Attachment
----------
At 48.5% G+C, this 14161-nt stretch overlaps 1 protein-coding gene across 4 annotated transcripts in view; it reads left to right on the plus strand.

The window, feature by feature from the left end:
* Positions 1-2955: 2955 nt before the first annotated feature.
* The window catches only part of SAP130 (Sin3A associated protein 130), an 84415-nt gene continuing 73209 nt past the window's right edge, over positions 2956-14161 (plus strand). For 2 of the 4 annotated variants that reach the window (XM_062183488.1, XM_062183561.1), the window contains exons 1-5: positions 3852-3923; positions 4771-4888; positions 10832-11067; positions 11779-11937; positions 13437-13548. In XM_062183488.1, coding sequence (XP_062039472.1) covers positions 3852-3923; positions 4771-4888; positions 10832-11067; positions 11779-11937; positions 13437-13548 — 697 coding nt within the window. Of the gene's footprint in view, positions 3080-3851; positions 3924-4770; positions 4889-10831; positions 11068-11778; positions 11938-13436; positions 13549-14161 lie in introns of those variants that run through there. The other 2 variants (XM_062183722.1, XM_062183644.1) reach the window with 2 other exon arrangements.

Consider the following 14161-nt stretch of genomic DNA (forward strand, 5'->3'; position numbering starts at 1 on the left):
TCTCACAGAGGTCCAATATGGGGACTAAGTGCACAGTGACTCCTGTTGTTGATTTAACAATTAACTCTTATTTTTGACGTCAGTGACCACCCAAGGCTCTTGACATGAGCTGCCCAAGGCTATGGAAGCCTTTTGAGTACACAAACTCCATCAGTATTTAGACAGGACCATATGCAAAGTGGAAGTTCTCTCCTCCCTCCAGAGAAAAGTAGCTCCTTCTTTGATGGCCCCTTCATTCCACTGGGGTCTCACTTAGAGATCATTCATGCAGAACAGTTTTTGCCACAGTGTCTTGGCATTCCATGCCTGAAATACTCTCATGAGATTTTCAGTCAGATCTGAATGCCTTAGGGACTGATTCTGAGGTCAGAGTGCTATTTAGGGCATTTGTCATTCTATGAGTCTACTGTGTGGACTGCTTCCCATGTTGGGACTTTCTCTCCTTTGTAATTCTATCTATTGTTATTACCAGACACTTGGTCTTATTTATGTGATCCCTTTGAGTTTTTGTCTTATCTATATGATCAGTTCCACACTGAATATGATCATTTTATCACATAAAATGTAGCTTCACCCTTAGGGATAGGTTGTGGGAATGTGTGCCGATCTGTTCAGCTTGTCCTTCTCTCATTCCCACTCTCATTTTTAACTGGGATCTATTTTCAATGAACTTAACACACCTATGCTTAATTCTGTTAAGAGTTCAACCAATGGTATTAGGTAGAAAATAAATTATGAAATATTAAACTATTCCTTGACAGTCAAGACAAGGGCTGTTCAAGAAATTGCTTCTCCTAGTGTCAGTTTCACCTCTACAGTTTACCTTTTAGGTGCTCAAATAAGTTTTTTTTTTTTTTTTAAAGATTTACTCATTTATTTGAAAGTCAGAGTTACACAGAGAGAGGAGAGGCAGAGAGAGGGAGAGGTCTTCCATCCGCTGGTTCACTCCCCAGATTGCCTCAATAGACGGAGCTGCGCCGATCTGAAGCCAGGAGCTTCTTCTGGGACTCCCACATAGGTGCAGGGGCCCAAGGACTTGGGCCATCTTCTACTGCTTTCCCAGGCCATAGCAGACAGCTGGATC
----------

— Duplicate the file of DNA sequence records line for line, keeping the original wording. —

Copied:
At 48.5% G+C, this 14161-nt stretch overlaps 1 protein-coding gene across 4 annotated transcripts in view; it reads left to right on the plus strand.

The window, feature by feature from the left end:
* Positions 1-2955: 2955 nt before the first annotated feature.
* The window catches only part of SAP130 (Sin3A associated protein 130), an 84415-nt gene continuing 73209 nt past the window's right edge, over positions 2956-14161 (plus strand). For 2 of the 4 annotated variants that reach the window (XM_062183488.1, XM_062183561.1), the window contains exons 1-5: positions 3852-3923; positions 4771-4888; positions 10832-11067; positions 11779-11937; positions 13437-13548. In XM_062183488.1, coding sequence (XP_062039472.1) covers positions 3852-3923; positions 4771-4888; positions 10832-11067; positions 11779-11937; positions 13437-13548 — 697 coding nt within the window. Of the gene's footprint in view, positions 3080-3851; positions 3924-4770; positions 4889-10831; positions 11068-11778; positions 11938-13436; positions 13549-14161 lie in introns of those variants that run through there. The other 2 variants (XM_062183722.1, XM_062183644.1) reach the window with 2 other exon arrangements.

Consider the following 14161-nt stretch of genomic DNA (forward strand, 5'->3'; position numbering starts at 1 on the left):
TCTCACAGAGGTCCAATATGGGGACTAAGTGCACAGTGACTCCTGTTGTTGATTTAACAATTAACTCTTATTTTTGACGTCAGTGACCACCCAAGGCTCTTGACATGAGCTGCCCAAGGCTATGGAAGCCTTTTGAGTACACAAACTCCATCAGTATTTAGACAGGACCATATGCAAAGTGGAAGTTCTCTCCTCCCTCCAGAGAAAAGTAGCTCCTTCTTTGATGGCCCCTTCATTCCACTGGGGTCTCACTTAGAGATCATTCATGCAGAACAGTTTTTGCCACAGTGTCTTGGCATTCCATGCCTGAAATACTCTCATGAGATTTTCAGTCAGATCTGAATGCCTTAGGGACTGATTCTGAGGTCAGAGTGCTATTTAGGGCATTTGTCATTCTATGAGTCTACTGTGTGGACTGCTTCCCATGTTGGGACTTTCTCTCCTTTGTAATTCTATCTATTGTTATTACCAGACACTTGGTCTTATTTATGTGATCCCTTTGAGTTTTTGTCTTATCTATATGATCAGTTCCACACTGAATATGATCATTTTATCACATAAAATGTAGCTTCACCCTTAGGGATAGGTTGTGGGAATGTGTGCCGATCTGTTCAGCTTGTCCTTCTCTCATTCCCACTCTCATTTTTAACTGGGATCTATTTTCAATGAACTTAACACACCTATGCTTAATTCTGTTAAGAGTTCAACCAATGGTATTAGGTAGAAAATAAATTATGAAATATTAAACTATTCCTTGACAGTCAAGACAAGGGCTGTTCAAGAAATTGCTTCTCCTAGTGTCAGTTTCACCTCTACAGTTTACCTTTTAGGTGCTCAAATAAGTTTTTTTTTTTTTTTTAAAGATTTACTCATTTATTTGAAAGTCAGAGTTACACAGAGAGAGGAGAGGCAGAGAGAGGGAGAGGTCTTCCATCCGCTGGTTCACTCCCCAGATTGCCTCAATAGACGGAGCTGCGCCGATCTGAAGCCAGGAGCTTCTTCTGGGACTCCCACATAGGTGCAGGGGCCCAAGGACTTGGGCCATCTTCTACTGCTTTCCCAGGCCATAGCAGACAGCTGGATC